Why did Edgar Rice Burroughs return to John Carter as the hero after exploring other protagonists for so long? My guess: the Great Depression. The Tarzan merchandising empire was just taking off with the huge success of the first Johnny Weissmuller film, Tarzan the Ape Man, but Burroughs received only a flat $75,000 payment for the first two films while MGM raked in millions from them. Concurrently, Burroughs’s independent investment adventures outside of writing were failing. Even with the apparent outward success from Tarzan, times looked uncertain. Adding to the stress, Burroughs’s marriage was collapsing and he and his wife Emma were living separately by the end of 1934. ERB made serious efforts to expand his other franchises (this was the time in which he wrote the first two Venus novels, Pirates of Venus and Lost on Venus), and getting back to John Carter must have felt reassuring, mentally and financially. And indeed, the “Return of John Carter” novel Swords of Mars sold immediately. Burroughs wrote the book rapidly during November and December of 1933, and it appeared serially a year later in the top-tier pulp adventure magazine Blue Book. Read More »

The Return of Brak the Barbarian

Monday, July 30th, 2012 | Posted by John ONeill

witch-of-the-four-winds2E-book publisher Open Road Media has announced the publication of two omnibus editions of John Jakes’ fondly-remembered Sword & Sorcery hero Brak the Barbarian.

Witch of the Four Winds and Brak the Barbarian will be available in digital format at Barnes & Noble and on July 31 for $4.99 each (before discounting).

Brak the Barbarian first appeared in Fantastic magazine in the short story “The Devils in the Walls” (1963). Over the next few years, Jakes produced over a dozen short stories and novellas featuring Brak, that he gradually collected and expanded into five books, published between 1968 and 1980.

Brak the Barbarian contains the 1968 short story collection Brak the Barbarian and the novel Mark of the Demons (1969), plus additional Brak stories and an illustrated biography of Jakes with rare images from the author’s personal collection.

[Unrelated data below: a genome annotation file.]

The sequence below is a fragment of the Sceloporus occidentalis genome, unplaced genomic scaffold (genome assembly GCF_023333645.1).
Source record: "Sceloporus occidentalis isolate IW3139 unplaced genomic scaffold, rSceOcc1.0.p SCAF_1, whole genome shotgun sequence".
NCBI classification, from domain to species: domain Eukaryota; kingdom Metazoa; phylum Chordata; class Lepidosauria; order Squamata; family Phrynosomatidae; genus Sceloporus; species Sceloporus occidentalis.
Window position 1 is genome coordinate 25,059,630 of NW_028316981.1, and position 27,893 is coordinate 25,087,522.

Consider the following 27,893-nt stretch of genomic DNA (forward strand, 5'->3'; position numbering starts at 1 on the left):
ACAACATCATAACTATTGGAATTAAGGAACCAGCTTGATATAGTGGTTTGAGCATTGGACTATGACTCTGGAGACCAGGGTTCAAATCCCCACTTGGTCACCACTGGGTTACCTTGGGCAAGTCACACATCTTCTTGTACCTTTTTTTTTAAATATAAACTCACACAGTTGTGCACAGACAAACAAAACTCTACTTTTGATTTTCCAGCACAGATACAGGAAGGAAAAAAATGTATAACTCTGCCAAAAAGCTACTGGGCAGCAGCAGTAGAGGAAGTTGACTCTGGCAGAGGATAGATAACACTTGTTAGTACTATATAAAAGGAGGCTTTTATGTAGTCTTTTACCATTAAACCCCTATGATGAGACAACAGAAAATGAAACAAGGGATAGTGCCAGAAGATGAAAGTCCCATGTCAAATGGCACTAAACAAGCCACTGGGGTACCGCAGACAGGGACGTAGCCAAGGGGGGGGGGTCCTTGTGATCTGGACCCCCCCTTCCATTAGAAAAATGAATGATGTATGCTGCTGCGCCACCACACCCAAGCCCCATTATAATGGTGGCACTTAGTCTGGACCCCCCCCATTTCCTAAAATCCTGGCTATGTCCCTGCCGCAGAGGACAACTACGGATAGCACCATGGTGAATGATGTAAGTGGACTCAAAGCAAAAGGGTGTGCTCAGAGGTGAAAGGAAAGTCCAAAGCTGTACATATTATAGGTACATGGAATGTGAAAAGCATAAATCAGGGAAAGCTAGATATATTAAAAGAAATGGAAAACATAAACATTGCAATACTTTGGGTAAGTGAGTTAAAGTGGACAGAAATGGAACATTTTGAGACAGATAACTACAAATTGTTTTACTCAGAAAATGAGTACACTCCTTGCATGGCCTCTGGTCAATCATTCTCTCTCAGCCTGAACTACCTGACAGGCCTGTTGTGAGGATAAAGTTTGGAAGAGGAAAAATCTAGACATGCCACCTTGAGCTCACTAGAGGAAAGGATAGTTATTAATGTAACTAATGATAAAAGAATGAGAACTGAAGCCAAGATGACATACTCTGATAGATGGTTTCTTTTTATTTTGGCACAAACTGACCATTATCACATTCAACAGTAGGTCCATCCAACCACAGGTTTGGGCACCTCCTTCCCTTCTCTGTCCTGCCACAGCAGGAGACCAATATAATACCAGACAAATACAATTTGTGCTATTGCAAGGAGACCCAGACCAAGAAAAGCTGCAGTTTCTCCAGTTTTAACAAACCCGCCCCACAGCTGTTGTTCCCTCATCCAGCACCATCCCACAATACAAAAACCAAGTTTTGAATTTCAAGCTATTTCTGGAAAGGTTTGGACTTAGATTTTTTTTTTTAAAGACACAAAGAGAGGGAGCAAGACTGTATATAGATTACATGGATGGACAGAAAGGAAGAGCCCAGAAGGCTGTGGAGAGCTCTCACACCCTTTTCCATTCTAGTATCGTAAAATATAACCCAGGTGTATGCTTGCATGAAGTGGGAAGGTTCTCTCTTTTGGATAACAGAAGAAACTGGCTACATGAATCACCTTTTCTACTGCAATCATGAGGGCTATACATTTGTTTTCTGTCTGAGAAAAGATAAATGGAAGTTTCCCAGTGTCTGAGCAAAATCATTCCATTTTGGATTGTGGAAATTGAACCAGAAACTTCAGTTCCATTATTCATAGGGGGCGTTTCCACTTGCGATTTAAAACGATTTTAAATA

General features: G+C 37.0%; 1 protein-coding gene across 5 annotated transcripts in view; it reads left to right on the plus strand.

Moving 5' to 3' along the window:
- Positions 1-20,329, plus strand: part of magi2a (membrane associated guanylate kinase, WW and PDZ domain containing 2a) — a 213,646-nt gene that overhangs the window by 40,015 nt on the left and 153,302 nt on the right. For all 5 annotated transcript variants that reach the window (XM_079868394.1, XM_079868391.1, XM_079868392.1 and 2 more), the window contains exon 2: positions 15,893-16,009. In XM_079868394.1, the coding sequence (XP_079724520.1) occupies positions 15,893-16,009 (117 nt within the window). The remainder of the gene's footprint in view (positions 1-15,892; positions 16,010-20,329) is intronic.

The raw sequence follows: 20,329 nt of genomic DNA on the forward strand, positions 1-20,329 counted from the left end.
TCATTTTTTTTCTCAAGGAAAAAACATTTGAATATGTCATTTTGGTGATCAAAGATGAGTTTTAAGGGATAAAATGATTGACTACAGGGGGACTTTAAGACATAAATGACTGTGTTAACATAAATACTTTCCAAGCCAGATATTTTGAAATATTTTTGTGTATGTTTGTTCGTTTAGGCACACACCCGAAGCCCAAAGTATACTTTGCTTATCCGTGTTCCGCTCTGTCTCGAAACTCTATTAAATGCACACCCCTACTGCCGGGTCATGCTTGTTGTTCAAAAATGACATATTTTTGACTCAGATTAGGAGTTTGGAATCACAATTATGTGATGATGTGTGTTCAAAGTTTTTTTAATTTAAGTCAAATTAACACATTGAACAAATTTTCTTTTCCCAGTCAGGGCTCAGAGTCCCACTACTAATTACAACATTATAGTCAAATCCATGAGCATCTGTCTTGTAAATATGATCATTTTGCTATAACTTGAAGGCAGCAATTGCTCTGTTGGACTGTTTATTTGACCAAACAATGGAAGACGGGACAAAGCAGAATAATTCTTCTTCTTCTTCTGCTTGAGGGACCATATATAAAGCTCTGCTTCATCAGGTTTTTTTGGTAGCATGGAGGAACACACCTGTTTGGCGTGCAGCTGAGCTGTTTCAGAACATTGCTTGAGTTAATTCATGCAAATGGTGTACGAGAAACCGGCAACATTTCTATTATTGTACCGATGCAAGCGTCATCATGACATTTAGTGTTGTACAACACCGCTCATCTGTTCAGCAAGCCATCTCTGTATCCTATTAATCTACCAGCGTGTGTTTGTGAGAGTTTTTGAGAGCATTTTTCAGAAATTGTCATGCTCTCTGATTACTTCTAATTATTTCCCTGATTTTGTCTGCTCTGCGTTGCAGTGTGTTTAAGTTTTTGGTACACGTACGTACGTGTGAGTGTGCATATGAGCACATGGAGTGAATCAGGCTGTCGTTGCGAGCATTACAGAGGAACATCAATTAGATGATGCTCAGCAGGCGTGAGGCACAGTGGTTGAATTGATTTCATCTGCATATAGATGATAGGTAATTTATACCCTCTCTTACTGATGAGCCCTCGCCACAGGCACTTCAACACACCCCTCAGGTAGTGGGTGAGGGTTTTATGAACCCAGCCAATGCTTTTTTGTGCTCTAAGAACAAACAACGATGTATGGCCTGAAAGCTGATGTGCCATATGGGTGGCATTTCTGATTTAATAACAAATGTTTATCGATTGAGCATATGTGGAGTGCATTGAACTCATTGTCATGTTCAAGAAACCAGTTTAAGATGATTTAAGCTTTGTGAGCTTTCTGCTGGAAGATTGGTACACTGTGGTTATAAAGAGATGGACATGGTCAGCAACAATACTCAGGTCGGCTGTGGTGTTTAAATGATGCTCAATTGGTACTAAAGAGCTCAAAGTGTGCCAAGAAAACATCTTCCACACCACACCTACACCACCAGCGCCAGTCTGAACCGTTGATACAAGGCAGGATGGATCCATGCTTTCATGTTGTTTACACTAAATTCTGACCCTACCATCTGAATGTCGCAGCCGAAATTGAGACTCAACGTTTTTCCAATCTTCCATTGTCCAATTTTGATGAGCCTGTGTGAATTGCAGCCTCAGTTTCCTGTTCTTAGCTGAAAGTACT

Witch of the Four Winds contains two more early novels: Witch of the Four Winds — originally published under that title in Fantastic magazine in 1963, and then revised and expanded in novel format as Brak the Barbarian Versus the Sorceress (1969) — and When the Idols Walked (Fantastic 1964, expanded and released under the same title in 1978), plus more bonus stories and an illustrated biography.

Jakes’ Brak the Barbarian stories were strongly influenced by Robert E. Howard’s Conan. In the YouTube video Open Road created to promote the launch of the digital editions, Jakes says:

I was directly influenced by Robert Howard, by the fact that there weren’t enough Conan stories to go around… I wanted to create a character much like Conan, put him in similar circumstances, and have a good time writing them.

For science fiction fans, Open Road has also collected two early SF novels by Jakes in a third omnibus collection: On Wheels (1973) and Six-Gun Planet (1970). It’s also available July 31.

Genre Prejudice

Monday, July 30th, 2012 | Posted by Managing Editor Howard Andrew Jones

genreIt’s a lot easier for me to be generous about other genres than it used to be. I’m trying to decide if that has something to do with me mellowing with age, or if it’s because there’s a whole lot more sword-and-sorcery available than there was ten years ago … or if it’s simply that I don’t feel shut out anymore now that I’m writing sword-and-sorcery stories for a living.

Fantasy seems a lot more popular even among the mainstream readers than it used to be, although the dividing line between fantasy and sword-and-sorcery still seems pretty blurry. I’ve spent a lot of time over the years trying to define the difference, but I often feel like I’m shouting in the wind. The common conception remains that if it’s got swords and magic, it must be sword-and-sorcery, regardless of pacing or the focus of the plot. But let’s set another discussion of sword-and-sorcery aside for the nonce and focus instead on genre prejudice.

I think a lot of science fiction and fantasy writers and readers feel like low faces on the totem pole because their favorite fiction is sneered at by people in the know. A while ago, I started to realize that MOST writers felt like their genre was being kicked to the curb. Horror writers have been going through a hard time now for a good long while. YA writers, well, they “only write YA,” and God help the urban fantasy people, whom are in fashion to be hated. As writers and readers, we all turn up our noses at all the things we find wrong with some one else’s genre. Really, that’s all that’s happening with the literary criticism of genre work. It’s easy for us genre people to detail the things we find annoying about literary fiction, but it turns out lit fic writers feel harried themselves.